Scottish Social Services Workforce Data
Our workforce data, information and intelligence publications are all available from this section of the web-site.
Please note that there has been a change to the way in which the Scottish Social Services Council refers to the sector that it works within. Previous workforce intelligence reports and publications have used the terminology of ‘social services workforce’ and ‘social services sector’. This has now changed and the terminology used by the Scottish Social Services Council is now ‘social service workforce’ and ‘social service sector’. It should be noted that the Scottish Social Services Council regards the two terms as synonymous. The change does not indicate any change to the boundaries of the sector or to the areas of the SSSC’s responsibilities, these remain as before. It is simply a change to the language used.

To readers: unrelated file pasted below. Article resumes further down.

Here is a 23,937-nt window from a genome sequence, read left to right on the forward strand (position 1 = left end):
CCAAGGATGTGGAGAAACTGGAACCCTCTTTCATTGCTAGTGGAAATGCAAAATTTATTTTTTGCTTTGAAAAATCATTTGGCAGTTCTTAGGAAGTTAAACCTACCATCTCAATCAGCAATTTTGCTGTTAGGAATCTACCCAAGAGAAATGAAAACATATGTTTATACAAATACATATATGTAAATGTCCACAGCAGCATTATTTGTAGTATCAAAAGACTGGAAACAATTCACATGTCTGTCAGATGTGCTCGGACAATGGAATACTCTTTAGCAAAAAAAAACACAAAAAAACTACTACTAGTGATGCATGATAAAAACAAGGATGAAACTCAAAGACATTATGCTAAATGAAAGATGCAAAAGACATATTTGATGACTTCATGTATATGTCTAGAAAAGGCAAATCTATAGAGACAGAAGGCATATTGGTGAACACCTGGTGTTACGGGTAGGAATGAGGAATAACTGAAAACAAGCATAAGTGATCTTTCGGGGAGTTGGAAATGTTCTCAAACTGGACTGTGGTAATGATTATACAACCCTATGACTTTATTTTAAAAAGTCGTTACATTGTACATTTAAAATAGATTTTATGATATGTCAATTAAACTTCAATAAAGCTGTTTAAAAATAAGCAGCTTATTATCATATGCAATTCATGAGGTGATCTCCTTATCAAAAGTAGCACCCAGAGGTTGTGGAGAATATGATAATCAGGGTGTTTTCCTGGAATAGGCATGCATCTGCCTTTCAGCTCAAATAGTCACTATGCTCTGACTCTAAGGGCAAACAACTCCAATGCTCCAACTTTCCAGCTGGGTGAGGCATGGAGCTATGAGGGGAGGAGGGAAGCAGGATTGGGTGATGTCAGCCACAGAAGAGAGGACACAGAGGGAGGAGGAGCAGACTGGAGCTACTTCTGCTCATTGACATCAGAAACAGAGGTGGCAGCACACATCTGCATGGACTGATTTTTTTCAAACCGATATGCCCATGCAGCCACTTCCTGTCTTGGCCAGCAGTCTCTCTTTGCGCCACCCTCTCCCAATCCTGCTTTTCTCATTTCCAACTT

SSSC Vision, issue six. This briefing focuses on the training activity in Scotland and the latest data on the awards and qualifications that are relevant to the social service sector in Scotland.
SSSC Vision, issue five. Technology has a vital role to play in the development of the social service workforce. This briefing considers the use of technology in social services and the implications for the workforce. It focuses on the use of telecare and telehealthcare services, their implications for social services workers and the use of technology to support workforce development.
SSSC Vision, issue four. This information will be helpful for employers considering how to reshape their services to ensure they support people in receipt of self-directed support.
SSSC Vision, issue three. There are a range of myths about the social services workforce. For example many people outside social services think it is staffed by volunteers or all workers are employed by the local authority or that the vast majority of people working in the sector are social workers. This briefing will debunk some of these common myths which will be helpful for employers, people already working in social services and anyone considering a career in social services. It also explores six common myths about the social services workforce.